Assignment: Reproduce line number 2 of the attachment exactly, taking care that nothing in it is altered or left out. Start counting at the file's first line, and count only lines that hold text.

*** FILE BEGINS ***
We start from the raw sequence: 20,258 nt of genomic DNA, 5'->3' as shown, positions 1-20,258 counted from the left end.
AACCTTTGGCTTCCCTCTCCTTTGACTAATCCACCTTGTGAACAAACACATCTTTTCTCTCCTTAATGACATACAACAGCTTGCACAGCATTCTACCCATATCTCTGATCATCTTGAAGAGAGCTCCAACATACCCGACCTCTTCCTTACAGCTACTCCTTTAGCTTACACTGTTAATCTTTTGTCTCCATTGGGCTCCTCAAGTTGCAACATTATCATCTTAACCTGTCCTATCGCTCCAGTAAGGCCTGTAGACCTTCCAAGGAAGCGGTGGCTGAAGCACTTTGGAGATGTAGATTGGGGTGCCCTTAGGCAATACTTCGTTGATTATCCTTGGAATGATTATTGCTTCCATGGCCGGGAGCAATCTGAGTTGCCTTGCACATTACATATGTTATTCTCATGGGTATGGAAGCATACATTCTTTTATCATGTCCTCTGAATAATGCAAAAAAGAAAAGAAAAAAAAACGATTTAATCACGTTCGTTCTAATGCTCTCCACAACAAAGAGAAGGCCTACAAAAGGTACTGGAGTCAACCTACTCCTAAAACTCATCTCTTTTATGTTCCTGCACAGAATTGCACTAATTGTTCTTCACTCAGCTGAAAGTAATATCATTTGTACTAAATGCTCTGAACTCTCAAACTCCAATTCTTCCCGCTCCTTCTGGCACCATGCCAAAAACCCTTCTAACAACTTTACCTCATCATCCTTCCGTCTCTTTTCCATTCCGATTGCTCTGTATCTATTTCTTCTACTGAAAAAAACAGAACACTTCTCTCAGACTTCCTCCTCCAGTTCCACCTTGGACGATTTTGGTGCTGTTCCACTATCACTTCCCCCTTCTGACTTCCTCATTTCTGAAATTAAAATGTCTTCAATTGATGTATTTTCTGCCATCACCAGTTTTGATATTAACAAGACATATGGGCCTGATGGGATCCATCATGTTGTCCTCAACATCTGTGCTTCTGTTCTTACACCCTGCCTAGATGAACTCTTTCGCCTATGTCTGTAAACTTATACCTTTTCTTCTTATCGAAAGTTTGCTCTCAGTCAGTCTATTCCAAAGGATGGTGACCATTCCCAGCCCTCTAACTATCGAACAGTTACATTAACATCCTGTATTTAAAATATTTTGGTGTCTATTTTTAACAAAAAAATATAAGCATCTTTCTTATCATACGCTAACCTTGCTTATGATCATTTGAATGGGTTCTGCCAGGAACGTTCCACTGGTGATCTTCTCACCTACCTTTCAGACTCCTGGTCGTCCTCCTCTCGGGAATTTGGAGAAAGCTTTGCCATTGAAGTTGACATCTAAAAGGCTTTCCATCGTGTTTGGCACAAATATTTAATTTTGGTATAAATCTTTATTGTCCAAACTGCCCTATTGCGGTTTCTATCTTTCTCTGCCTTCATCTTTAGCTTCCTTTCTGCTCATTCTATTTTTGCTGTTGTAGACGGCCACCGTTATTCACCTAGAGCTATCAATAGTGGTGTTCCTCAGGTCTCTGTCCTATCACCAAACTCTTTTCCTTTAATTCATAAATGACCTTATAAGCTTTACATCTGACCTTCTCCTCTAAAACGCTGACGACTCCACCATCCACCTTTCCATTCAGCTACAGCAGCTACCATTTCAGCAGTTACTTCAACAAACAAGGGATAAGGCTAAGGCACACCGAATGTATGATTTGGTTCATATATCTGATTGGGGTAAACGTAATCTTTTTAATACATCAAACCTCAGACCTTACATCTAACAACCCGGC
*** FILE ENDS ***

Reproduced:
AACCTTTGGCTTCCCTCTCCTTTGACTAATCCACCTTGTGAACAAACACATCTTTTCTCTCCTTAATGACATACAACAGCTTGCACAGCATTCTACCCATATCTCTGATCATCTTGAAGAGAGCTCCAACATACCCGACCTCTTCCTTACAGCTACTCCTTTAGCTTACACTGTTAATCTTTTGTCTCCATTGGGCTCCTCAAGTTGCAACATTATCATCTTAACCTGTCCTATCGCTCCAGTAAGGCCTGTAGACCTTCCAAGGAAGCGGTGGCTGAAGCACTTTGGAGATGTAGATTGGGGTGCCCTTAGGCAATACTTCGTTGATTATCCTTGGAATGATTATTGCTTCCATGGCCGGGAGCAATCTGAGTTGCCTTGCACATTACATATGTTATTCTCATGGGTATGGAAGCATACATTCTTTTATCATGTCCTCTGAATAATGCAAAAAAGAAAAGAAAAAAAAACGATTTAATCACGTTCGTTCTAATGCTCTCCACAACAAAGAGAAGGCCTACAAAAGGTACTGGAGTCAACCTACTCCTAAAACTCATCTCTTTTATGTTCCTGCACAGAATTGCACTAATTGTTCTTCACTCAGCTGAAAGTAATATCATTTGTACTAAATGCTCTGAACTCTCAAACTCCAATTCTTCCCGCTCCTTCTGGCACCATGCCAAAAACCCTTCTAACAACTTTACCTCATCATCCTTCCGTCTCTTTTCCATTCCGATTGCTCTGTATCTATTTCTTCTACTGAAAAAAACAGAACACTTCTCTCAGACTTCCTCCTCCAGTTCCACCTTGGACGATTTTGGTGCTGTTCCACTATCACTTCCCCCTTCTGACTTCCTCATTTCTGAAATTAAAATGTCTTCAATTGATGTATTTTCTGCCATCACCAGTTTTGATATTAACAAGACATATGGGCCTGATGGGATCCATCATGTTGTCCTCAACATCTGTGCTTCTGTTCTTACACCCTGCCTAGATGAACTCTTTCGCCTATGTCTGTAAACTTATACCTTTTCTTCTTATCGAAAGTTTGCTCTCAGTCAGTCTATTCCAAAGGATGGTGACCATTCCCAGCCCTCTAACTATCGAACAGTTACATTAACATCCTGTATTTAAAATATTTTGGTGTCTATTTTTAACAAAAAAATATAAGCATCTTTCTTATCATACGCTAACCTTGCTTATGATCATTTGAATGGGTTCTGCCAGGAACGTTCCACTGGTGATCTTCTCACCTACCTTTCAGACTCCTGGTCGTCCTCCTCTCGGGAATTTGGAGAAAGCTTTGCCATTGAAGTTGACATCTAAAAGGCTTTCCATCGTGTTTGGCACAAATATTTAATTTTGGTATAAATCTTTATTGTCCAAACTGCCCTATTGCGGTTTCTATCTTTCTCTGCCTTCATCTTTAGCTTCCTTTCTGCTCATTCTATTTTTGCTGTTGTAGACGGCCACCGTTATTCACCTAGAGCTATCAATAGTGGTGTTCCTCAGGTCTCTGTCCTATCACCAAACTCTTTTCCTTTAATTCATAAATGACCTTATAAGCTTTACATCTGACCTTCTCCTCTAAAACGCTGACGACTCCACCATCCACCTTTCCATTCAGCTACAGCAGCTACCATTTCAGCAGTTACTTCAACAAACAAGGGATAAGGCTAAGGCACACCGAATGTATGATTTGGTTCATATATCTGATTGGGGTAAACGTAATCTTTTTAATACATCAAACCTCAGACCTTACATCTAACAACCCGGC